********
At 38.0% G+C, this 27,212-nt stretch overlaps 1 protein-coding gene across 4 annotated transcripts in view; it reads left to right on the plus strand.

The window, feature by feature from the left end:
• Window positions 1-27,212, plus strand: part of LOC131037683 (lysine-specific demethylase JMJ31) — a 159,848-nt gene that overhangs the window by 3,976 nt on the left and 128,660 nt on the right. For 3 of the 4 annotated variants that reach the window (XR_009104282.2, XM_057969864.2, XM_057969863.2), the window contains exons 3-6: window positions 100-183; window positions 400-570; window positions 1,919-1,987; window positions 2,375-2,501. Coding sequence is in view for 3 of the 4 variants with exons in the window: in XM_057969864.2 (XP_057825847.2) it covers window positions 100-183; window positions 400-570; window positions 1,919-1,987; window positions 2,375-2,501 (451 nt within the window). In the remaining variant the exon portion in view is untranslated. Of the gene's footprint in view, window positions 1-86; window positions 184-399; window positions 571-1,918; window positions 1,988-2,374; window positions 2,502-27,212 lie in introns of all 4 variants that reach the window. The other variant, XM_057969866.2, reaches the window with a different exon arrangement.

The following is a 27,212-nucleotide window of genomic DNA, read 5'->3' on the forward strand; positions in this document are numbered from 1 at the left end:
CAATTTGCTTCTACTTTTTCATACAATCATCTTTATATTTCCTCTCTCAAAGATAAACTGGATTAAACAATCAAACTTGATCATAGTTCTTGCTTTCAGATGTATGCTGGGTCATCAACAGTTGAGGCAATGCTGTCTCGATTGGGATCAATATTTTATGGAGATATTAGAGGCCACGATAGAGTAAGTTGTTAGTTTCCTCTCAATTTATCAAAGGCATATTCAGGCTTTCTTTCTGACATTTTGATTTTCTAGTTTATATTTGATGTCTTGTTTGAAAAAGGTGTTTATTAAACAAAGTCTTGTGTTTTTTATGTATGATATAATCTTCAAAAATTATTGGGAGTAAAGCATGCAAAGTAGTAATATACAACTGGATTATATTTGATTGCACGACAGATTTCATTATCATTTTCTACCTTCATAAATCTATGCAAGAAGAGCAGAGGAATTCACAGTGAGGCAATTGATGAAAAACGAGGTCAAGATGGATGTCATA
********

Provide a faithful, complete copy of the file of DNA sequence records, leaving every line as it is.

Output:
At 38.0% G+C, this 27,212-nt stretch overlaps 1 protein-coding gene across 4 annotated transcripts in view; it reads left to right on the plus strand.

The window, feature by feature from the left end:
• Window positions 1-27,212, plus strand: part of LOC131037683 (lysine-specific demethylase JMJ31) — a 159,848-nt gene that overhangs the window by 3,976 nt on the left and 128,660 nt on the right. For 3 of the 4 annotated variants that reach the window (XR_009104282.2, XM_057969864.2, XM_057969863.2), the window contains exons 3-6: window positions 100-183; window positions 400-570; window positions 1,919-1,987; window positions 2,375-2,501. Coding sequence is in view for 3 of the 4 variants with exons in the window: in XM_057969864.2 (XP_057825847.2) it covers window positions 100-183; window positions 400-570; window positions 1,919-1,987; window positions 2,375-2,501 (451 nt within the window). In the remaining variant the exon portion in view is untranslated. Of the gene's footprint in view, window positions 1-86; window positions 184-399; window positions 571-1,918; window positions 1,988-2,374; window positions 2,502-27,212 lie in introns of all 4 variants that reach the window. The other variant, XM_057969866.2, reaches the window with a different exon arrangement.

The following is a 27,212-nucleotide window of genomic DNA, read 5'->3' on the forward strand; positions in this document are numbered from 1 at the left end:
CAATTTGCTTCTACTTTTTCATACAATCATCTTTATATTTCCTCTCTCAAAGATAAACTGGATTAAACAATCAAACTTGATCATAGTTCTTGCTTTCAGATGTATGCTGGGTCATCAACAGTTGAGGCAATGCTGTCTCGATTGGGATCAATATTTTATGGAGATATTAGAGGCCACGATAGAGTAAGTTGTTAGTTTCCTCTCAATTTATCAAAGGCATATTCAGGCTTTCTTTCTGACATTTTGATTTTCTAGTTTATATTTGATGTCTTGTTTGAAAAAGGTGTTTATTAAACAAAGTCTTGTGTTTTTTATGTATGATATAATCTTCAAAAATTATTGGGAGTAAAGCATGCAAAGTAGTAATATACAACTGGATTATATTTGATTGCACGACAGATTTCATTATCATTTTCTACCTTCATAAATCTATGCAAGAAGAGCAGAGGAATTCACAGTGAGGCAATTGATGAAAAACGAGGTCAAGATGGATGTCATA